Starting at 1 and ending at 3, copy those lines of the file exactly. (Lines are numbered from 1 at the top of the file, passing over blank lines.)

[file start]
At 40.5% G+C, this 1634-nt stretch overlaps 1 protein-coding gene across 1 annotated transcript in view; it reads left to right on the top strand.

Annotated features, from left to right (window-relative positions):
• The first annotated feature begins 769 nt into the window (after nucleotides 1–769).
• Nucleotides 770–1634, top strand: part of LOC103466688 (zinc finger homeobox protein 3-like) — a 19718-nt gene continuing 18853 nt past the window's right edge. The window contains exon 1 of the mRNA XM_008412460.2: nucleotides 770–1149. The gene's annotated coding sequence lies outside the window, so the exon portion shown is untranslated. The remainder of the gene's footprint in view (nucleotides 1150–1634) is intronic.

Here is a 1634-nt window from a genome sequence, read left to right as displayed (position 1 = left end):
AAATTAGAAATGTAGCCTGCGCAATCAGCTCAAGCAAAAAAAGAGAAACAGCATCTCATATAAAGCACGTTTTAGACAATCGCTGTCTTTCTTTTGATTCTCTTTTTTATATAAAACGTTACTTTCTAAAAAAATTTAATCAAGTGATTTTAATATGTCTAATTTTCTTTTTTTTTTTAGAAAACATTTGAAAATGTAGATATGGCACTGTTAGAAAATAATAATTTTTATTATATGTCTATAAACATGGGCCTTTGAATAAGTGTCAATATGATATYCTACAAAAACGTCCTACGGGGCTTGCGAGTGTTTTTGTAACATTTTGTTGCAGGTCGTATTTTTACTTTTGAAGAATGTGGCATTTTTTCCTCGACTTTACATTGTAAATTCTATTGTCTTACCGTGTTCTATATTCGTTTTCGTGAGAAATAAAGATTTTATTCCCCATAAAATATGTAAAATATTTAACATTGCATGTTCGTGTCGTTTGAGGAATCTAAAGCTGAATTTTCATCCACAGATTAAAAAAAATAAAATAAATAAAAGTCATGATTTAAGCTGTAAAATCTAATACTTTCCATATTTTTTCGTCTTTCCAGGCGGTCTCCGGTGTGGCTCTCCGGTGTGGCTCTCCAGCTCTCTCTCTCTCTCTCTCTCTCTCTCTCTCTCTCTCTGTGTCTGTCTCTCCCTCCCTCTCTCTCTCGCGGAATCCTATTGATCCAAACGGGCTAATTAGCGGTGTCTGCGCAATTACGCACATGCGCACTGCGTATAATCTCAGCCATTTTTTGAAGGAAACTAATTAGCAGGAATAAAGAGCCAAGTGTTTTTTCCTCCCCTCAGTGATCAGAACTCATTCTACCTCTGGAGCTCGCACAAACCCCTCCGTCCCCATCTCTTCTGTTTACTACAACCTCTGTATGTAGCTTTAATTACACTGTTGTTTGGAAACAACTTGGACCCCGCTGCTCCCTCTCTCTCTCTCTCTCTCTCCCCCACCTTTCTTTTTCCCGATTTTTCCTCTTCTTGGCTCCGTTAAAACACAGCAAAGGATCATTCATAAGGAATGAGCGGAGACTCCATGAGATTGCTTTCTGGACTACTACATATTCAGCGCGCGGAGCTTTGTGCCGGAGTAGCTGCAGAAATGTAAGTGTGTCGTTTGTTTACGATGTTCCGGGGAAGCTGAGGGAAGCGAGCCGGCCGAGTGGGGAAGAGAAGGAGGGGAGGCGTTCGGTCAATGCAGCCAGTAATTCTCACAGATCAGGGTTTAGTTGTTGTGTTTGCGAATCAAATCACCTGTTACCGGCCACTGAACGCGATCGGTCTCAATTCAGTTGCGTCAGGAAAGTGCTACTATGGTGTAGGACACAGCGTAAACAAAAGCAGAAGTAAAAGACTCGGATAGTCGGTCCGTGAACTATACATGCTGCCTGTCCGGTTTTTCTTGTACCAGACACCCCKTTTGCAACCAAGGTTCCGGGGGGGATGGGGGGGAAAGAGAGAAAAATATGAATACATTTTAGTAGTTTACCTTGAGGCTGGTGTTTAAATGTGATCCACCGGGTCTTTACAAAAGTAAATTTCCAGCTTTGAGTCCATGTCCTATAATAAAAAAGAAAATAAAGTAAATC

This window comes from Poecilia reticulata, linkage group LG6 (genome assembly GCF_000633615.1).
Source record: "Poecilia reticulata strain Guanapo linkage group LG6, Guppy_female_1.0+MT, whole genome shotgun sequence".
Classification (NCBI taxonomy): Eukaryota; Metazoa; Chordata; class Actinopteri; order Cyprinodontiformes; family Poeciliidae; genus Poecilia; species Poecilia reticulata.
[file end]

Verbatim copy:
At 40.5% G+C, this 1634-nt stretch overlaps 1 protein-coding gene across 1 annotated transcript in view; it reads left to right on the top strand.

Annotated features, from left to right (window-relative positions):
• The first annotated feature begins 769 nt into the window (after nucleotides 1–769).